Core Body of Knowledge
“I have reached the conclusion that the greatest need of a civilization such as ours, if it is to progress in an orderly evolution, is for socially-minded business men. I am convinced that this social need is the sole basis which justifies our ancient university . . . in entering upon business training.”Dean Wallace B. Donham, Address to the American Association of Collegiate Schools of Business, 1927
President Eliot helped professionalize Harvard’s law and medical schools with the introduction of admissions and teaching standards. Business administration, however, had no set standards, and the first task confronting the founders of the new school was to establish a body of knowledge that offered more than a technical education. Harvard economist Edwin Gay, the first dean of HBS, helped establish the core curriculum including courses in accounting, commercial law, transportation (with an emphasis on railroad management), and industrial organization, and later electives in business policy, business history, and business ethics.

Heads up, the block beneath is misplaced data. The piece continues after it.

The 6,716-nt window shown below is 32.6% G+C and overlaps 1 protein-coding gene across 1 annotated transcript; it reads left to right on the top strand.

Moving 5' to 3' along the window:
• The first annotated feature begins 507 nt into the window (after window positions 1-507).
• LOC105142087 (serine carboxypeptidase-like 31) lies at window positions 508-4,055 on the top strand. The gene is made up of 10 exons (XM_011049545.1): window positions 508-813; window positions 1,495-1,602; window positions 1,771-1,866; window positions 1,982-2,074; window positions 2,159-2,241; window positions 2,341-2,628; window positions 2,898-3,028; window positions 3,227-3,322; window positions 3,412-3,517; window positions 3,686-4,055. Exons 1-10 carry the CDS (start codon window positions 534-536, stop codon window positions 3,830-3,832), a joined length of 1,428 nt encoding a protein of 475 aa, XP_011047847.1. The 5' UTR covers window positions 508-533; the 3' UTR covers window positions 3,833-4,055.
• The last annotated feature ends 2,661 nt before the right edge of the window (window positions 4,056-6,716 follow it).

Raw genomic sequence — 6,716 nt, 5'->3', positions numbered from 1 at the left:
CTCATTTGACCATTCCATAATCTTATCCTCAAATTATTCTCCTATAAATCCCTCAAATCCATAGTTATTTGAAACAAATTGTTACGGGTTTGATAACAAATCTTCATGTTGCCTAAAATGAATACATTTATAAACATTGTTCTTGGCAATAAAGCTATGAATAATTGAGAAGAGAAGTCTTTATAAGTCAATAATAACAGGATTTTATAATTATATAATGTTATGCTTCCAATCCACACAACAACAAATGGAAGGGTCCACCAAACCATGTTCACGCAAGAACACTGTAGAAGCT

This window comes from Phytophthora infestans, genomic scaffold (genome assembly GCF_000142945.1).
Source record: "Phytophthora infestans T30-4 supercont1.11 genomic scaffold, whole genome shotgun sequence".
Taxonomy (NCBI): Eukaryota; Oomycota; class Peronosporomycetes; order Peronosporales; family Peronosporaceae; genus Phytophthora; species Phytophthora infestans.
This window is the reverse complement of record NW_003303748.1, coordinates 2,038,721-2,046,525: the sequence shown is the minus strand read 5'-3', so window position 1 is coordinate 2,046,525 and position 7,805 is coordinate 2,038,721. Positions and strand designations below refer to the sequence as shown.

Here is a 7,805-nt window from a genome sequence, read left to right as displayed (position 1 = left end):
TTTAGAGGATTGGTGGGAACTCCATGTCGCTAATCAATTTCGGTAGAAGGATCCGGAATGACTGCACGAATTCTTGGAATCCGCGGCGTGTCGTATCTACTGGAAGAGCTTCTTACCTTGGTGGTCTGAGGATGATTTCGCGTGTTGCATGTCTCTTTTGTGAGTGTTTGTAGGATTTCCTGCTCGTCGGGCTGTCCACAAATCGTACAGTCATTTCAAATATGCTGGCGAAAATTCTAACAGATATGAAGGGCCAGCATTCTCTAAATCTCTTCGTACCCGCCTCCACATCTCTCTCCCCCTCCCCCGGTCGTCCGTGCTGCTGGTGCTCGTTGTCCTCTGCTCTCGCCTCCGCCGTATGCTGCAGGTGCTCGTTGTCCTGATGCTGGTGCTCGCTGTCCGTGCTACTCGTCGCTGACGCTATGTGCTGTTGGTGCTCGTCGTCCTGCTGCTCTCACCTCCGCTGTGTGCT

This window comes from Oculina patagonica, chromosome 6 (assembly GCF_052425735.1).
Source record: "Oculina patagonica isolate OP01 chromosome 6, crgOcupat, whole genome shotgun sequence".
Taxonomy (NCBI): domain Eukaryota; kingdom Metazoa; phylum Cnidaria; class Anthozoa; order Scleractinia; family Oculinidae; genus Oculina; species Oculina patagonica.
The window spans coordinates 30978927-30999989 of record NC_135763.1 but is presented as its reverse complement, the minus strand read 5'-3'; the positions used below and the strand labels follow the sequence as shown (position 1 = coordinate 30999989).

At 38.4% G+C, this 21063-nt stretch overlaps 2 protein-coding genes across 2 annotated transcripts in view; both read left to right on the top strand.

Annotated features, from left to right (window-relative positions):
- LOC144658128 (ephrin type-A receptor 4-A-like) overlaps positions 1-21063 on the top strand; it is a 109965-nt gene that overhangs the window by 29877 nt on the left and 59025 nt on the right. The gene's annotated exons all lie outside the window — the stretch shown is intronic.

In 1913 the Harvard Corporation authorized the continuation of HBS as an independent entity, a separate school no longer under the aegis of the Faculty of Arts and Sciences. Gay and his colleagues believed business education should adhere to Harvard University’s mission of instruction and commitment to research while also instilling in students an appreciation of the responsibilities inherent in the profession and their role as trustees of the public good. Wallace B. Donham, a graduate of Harvard Law School and former banker, became the second dean of the School in 1919. Borrowing from his law school training, Donham introduced the case method, a teaching style that focuses on solving problems by studying real-life business situations.